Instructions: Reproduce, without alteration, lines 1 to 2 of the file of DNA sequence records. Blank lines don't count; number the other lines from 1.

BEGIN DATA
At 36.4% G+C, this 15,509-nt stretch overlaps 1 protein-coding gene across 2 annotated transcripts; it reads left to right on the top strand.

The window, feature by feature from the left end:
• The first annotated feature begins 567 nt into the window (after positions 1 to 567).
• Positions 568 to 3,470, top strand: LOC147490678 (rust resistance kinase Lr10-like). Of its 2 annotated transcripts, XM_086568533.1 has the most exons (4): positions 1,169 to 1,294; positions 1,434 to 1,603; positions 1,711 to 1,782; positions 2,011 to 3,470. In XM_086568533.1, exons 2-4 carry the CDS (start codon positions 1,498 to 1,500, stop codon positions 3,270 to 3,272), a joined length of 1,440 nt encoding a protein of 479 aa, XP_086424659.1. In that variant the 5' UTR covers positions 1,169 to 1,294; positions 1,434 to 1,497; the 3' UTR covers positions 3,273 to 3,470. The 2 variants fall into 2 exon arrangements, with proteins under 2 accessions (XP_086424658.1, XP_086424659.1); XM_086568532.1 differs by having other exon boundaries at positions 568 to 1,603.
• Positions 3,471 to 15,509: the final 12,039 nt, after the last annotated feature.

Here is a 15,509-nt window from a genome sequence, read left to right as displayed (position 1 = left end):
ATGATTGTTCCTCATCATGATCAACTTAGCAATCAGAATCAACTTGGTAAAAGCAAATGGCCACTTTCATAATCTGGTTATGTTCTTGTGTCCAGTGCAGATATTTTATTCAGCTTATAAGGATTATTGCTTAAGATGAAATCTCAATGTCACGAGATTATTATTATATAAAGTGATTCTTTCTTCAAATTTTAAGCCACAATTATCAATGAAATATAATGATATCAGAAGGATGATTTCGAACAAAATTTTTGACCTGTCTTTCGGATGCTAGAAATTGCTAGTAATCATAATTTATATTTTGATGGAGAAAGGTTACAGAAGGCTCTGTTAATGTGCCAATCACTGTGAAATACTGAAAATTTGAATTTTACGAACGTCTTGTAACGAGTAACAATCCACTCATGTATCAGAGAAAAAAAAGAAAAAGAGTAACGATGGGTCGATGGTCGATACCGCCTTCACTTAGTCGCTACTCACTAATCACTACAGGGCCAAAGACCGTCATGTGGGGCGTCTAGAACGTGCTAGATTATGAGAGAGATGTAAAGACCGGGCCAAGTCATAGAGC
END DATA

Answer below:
At 36.4% G+C, this 15,509-nt stretch overlaps 1 protein-coding gene across 2 annotated transcripts; it reads left to right on the top strand.

The window, feature by feature from the left end: